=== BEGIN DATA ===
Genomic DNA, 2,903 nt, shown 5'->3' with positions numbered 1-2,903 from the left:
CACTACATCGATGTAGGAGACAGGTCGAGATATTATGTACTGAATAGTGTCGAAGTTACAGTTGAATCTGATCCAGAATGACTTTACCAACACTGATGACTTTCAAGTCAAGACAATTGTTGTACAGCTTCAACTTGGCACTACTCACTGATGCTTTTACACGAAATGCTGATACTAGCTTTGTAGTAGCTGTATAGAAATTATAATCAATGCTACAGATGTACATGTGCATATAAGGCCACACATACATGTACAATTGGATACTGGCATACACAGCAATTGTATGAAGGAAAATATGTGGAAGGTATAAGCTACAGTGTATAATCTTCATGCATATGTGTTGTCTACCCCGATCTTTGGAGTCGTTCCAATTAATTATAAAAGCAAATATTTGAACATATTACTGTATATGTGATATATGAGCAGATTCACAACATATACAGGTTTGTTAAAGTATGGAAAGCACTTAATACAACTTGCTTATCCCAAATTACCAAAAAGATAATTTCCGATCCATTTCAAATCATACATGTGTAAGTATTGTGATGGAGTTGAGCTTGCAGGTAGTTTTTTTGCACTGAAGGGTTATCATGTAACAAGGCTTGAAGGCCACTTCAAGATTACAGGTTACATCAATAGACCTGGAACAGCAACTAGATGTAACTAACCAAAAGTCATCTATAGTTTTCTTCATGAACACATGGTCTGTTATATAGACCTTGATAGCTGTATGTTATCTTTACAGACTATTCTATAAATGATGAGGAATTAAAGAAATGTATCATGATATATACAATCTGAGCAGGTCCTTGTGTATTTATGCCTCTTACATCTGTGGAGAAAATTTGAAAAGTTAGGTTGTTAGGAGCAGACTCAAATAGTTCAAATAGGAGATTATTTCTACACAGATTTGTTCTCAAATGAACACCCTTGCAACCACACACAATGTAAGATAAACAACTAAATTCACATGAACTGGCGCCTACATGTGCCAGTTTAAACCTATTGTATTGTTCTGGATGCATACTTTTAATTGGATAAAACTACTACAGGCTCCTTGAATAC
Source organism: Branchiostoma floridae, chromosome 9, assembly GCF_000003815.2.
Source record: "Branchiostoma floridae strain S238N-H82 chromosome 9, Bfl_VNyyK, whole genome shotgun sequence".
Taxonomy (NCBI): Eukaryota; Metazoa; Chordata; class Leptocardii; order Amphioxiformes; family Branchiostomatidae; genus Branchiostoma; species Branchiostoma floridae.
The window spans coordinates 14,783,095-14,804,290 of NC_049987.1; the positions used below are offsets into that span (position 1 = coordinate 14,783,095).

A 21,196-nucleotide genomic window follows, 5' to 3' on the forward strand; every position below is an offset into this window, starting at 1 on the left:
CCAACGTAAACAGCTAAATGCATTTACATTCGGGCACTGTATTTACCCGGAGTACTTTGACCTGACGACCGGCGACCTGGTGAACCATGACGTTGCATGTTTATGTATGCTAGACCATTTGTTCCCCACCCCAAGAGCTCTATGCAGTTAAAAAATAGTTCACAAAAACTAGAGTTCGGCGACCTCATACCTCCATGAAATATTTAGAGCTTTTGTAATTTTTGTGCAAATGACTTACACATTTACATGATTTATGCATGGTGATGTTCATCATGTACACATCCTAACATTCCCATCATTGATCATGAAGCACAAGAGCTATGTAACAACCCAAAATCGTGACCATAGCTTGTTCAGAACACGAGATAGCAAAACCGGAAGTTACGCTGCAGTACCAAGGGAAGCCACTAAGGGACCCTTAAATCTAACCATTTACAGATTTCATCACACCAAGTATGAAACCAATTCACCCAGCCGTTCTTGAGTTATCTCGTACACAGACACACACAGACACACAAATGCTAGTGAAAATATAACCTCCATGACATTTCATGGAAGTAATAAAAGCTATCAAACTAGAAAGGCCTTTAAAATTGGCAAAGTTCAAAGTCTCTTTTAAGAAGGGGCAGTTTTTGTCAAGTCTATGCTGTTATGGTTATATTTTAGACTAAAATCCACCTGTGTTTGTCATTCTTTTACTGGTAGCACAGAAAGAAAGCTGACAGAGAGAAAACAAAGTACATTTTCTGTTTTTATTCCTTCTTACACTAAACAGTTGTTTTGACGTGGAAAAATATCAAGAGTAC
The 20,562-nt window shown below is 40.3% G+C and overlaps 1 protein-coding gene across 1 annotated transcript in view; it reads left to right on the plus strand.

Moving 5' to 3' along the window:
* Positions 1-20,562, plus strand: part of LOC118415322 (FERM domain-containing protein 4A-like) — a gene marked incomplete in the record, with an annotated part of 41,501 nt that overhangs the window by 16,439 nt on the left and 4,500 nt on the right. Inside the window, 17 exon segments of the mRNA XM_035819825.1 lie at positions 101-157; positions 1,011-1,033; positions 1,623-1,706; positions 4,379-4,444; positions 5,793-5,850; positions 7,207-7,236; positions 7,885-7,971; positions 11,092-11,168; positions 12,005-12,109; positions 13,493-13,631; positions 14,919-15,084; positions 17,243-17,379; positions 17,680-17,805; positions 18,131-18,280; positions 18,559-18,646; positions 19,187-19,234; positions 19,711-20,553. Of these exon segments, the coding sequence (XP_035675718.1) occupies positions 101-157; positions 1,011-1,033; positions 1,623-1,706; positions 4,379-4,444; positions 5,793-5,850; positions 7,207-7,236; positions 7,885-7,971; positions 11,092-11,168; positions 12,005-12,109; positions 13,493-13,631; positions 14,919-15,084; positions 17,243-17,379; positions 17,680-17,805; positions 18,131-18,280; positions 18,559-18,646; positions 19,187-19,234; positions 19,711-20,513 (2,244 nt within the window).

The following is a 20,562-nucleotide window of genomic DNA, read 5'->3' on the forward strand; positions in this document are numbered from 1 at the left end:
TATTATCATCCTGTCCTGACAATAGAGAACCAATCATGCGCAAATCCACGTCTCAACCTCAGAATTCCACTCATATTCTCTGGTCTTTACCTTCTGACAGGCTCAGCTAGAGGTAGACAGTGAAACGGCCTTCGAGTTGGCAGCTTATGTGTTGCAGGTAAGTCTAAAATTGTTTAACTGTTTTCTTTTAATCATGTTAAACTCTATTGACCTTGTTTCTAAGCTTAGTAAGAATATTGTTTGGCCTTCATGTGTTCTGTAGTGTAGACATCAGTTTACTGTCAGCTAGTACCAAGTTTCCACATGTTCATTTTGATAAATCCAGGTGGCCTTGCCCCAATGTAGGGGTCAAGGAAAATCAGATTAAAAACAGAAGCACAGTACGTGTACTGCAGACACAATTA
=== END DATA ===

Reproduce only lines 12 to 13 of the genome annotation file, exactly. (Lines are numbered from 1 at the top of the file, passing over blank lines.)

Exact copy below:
The following is a 20,562-nucleotide window of genomic DNA, read 5'->3' on the forward strand; positions in this document are numbered from 1 at the left end:
TATTATCATCCTGTCCTGACAATAGAGAACCAATCATGCGCAAATCCACGTCTCAACCTCAGAATTCCACTCATATTCTCTGGTCTTTACCTTCTGACAGGCTCAGCTAGAGGTAGACAGTGAAACGGCCTTCGAGTTGGCAGCTTATGTGTTGCAGGTAAGTCTAAAATTGTTTAACTGTTTTCTTTTAATCATGTTAAACTCTATTGACCTTGTTTCTAAGCTTAGTAAGAATATTGTTTGGCCTTCATGTGTTCTGTAGTGTAGACATCAGTTTACTGTCAGCTAGTACCAAGTTTCCACATGTTCATTTTGATAAATCCAGGTGGCCTTGCCCCAATGTAGGGGTCAAGGAAAATCAGATTAAAAACAGAAGCACAGTACGTGTACTGCAGACACAATTA